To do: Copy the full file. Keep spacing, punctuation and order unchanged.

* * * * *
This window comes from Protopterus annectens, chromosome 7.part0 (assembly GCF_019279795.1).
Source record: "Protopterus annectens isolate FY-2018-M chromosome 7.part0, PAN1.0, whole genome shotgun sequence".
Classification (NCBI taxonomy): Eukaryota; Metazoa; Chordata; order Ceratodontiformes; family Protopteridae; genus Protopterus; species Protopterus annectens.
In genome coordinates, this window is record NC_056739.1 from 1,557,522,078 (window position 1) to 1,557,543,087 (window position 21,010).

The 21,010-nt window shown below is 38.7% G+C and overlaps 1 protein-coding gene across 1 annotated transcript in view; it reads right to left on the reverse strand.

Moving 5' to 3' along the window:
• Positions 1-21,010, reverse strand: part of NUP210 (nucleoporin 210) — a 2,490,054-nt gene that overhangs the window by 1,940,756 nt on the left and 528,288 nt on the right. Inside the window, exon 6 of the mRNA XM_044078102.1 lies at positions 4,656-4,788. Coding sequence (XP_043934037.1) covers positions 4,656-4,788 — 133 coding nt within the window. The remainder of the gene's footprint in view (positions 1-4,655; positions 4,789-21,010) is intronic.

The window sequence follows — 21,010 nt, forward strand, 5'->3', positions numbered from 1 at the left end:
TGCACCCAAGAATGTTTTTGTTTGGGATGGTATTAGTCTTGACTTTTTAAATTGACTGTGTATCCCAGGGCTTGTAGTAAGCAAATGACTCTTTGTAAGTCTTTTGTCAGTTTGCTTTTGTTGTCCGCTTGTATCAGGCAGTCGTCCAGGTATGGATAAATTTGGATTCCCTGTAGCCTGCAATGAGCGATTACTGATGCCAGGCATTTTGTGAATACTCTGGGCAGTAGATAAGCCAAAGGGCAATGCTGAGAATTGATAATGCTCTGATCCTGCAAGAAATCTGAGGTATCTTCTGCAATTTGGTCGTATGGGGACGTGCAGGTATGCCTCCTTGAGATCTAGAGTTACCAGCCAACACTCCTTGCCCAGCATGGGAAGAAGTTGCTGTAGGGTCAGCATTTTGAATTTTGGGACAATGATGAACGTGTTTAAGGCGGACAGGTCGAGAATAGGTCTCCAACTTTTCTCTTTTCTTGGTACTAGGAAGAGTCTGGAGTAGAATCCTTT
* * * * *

This window comes from Protopterus annectens, chromosome 7.part0 (assembly GCF_019279795.1).
Source record: "Protopterus annectens isolate FY-2018-M chromosome 7.part0, PAN1.0, whole genome shotgun sequence".
Classification (NCBI taxonomy): Eukaryota; Metazoa; Chordata; order Ceratodontiformes; family Protopteridae; genus Protopterus; species Protopterus annectens.
In genome coordinates, this window is record NC_056739.1 from 1,557,522,078 (window position 1) to 1,557,543,087 (window position 21,010).

The 21,010-nt window shown below is 38.7% G+C and overlaps 1 protein-coding gene across 1 annotated transcript in view; it reads right to left on the reverse strand.

Moving 5' to 3' along the window:
• Positions 1-21,010, reverse strand: part of NUP210 (nucleoporin 210) — a 2,490,054-nt gene that overhangs the window by 1,940,756 nt on the left and 528,288 nt on the right. Inside the window, exon 6 of the mRNA XM_044078102.1 lies at positions 4,656-4,788. Coding sequence (XP_043934037.1) covers positions 4,656-4,788 — 133 coding nt within the window. The remainder of the gene's footprint in view (positions 1-4,655; positions 4,789-21,010) is intronic.

The window sequence follows — 21,010 nt, forward strand, 5'->3', positions numbered from 1 at the left end:
TGCACCCAAGAATGTTTTTGTTTGGGATGGTATTAGTCTTGACTTTTTAAATTGACTGTGTATCCCAGGGCTTGTAGTAAGCAAATGACTCTTTGTAAGTCTTTTGTCAGTTTGCTTTTGTTGTCCGCTTGTATCAGGCAGTCGTCCAGGTATGGATAAATTTGGATTCCCTGTAGCCTGCAATGAGCGATTACTGATGCCAGGCATTTTGTGAATACTCTGGGCAGTAGATAAGCCAAAGGGCAATGCTGAGAATTGATAATGCTCTGATCCTGCAAGAAATCTGAGGTATCTTCTGCAATTTGGTCGTATGGGGACGTGCAGGTATGCCTCCTTGAGATCTAGAGTTACCAGCCAACACTCCTTGCCCAGCATGGGAAGAAGTTGCTGTAGGGTCAGCATTTTGAATTTTGGGACAATGATGAACGTGTTTAAGGCGGACAGGTCGAGAATAGGTCTCCAACTTTTCTCTTTTCTTGGTACTAGGAAGAGTCTGGAGTAGAATCCTTT